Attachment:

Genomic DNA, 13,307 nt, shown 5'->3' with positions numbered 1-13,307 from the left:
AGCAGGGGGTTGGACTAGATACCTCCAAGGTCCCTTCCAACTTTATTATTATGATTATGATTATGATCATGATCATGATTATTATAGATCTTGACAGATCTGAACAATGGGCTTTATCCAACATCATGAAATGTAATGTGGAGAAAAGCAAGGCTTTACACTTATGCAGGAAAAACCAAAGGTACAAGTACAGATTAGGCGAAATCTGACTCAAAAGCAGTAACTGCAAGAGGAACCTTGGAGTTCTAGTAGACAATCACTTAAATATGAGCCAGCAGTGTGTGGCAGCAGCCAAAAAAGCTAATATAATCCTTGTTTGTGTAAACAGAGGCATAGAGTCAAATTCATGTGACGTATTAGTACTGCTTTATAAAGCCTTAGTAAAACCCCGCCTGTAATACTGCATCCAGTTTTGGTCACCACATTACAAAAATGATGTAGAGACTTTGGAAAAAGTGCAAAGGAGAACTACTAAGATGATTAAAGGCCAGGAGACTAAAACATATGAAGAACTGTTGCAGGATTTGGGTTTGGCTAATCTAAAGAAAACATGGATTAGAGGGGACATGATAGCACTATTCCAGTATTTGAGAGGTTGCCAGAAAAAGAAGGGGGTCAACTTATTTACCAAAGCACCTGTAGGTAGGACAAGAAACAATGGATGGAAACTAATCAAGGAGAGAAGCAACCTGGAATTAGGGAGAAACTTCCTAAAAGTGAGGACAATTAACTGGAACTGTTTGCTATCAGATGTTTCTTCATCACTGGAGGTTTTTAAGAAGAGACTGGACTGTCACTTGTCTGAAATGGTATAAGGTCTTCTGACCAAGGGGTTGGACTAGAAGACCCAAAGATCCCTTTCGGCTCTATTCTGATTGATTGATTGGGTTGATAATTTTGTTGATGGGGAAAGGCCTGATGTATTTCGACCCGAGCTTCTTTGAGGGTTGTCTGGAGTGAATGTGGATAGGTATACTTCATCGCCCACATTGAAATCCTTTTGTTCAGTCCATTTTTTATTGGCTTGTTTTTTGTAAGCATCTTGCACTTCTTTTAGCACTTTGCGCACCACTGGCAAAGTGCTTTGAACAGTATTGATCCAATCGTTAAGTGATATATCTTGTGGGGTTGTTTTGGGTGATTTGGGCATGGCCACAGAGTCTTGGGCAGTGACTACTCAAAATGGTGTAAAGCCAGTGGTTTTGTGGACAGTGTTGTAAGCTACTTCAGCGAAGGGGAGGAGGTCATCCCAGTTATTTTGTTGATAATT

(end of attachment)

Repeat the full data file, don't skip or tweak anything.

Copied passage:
Genomic DNA, 13,307 nt, shown 5'->3' with positions numbered 1-13,307 from the left:
AGCAGGGGGTTGGACTAGATACCTCCAAGGTCCCTTCCAACTTTATTATTATGATTATGATTATGATCATGATCATGATTATTATAGATCTTGACAGATCTGAACAATGGGCTTTATCCAACATCATGAAATGTAATGTGGAGAAAAGCAAGGCTTTACACTTATGCAGGAAAAACCAAAGGTACAAGTACAGATTAGGCGAAATCTGACTCAAAAGCAGTAACTGCAAGAGGAACCTTGGAGTTCTAGTAGACAATCACTTAAATATGAGCCAGCAGTGTGTGGCAGCAGCCAAAAAAGCTAATATAATCCTTGTTTGTGTAAACAGAGGCATAGAGTCAAATTCATGTGACGTATTAGTACTGCTTTATAAAGCCTTAGTAAAACCCCGCCTGTAATACTGCATCCAGTTTTGGTCACCACATTACAAAAATGATGTAGAGACTTTGGAAAAAGTGCAAAGGAGAACTACTAAGATGATTAAAGGCCAGGAGACTAAAACATATGAAGAACTGTTGCAGGATTTGGGTTTGGCTAATCTAAAGAAAACATGGATTAGAGGGGACATGATAGCACTATTCCAGTATTTGAGAGGTTGCCAGAAAAAGAAGGGGGTCAACTTATTTACCAAAGCACCTGTAGGTAGGACAAGAAACAATGGATGGAAACTAATCAAGGAGAGAAGCAACCTGGAATTAGGGAGAAACTTCCTAAAAGTGAGGACAATTAACTGGAACTGTTTGCTATCAGATGTTTCTTCATCACTGGAGGTTTTTAAGAAGAGACTGGACTGTCACTTGTCTGAAATGGTATAAGGTCTTCTGACCAAGGGGTTGGACTAGAAGACCCAAAGATCCCTTTCGGCTCTATTCTGATTGATTGATTGGGTTGATAATTTTGTTGATGGGGAAAGGCCTGATGTATTTCGACCCGAGCTTCTTTGAGGGTTGTCTGGAGTGAATGTGGATAGGTATACTTCATCGCCCACATTGAAATCCTTTTGTTCAGTCCATTTTTTATTGGCTTGTTTTTTGTAAGCATCTTGCACTTCTTTTAGCACTTTGCGCACCACTGGCAAAGTGCTTTGAACAGTATTGATCCAATCGTTAAGTGATATATCTTGTGGGGTTGTTTTGGGTGATTTGGGCATGGCCACAGAGTCTTGGGCAGTGACTACTCAAAATGGTGTAAAGCCAGTGGTTTTGTGGACAGTGTTGTAAGCTACTTCAGCGAAGGGGAGGAGGTCATCCCAGTTATTTTGTTGATAATT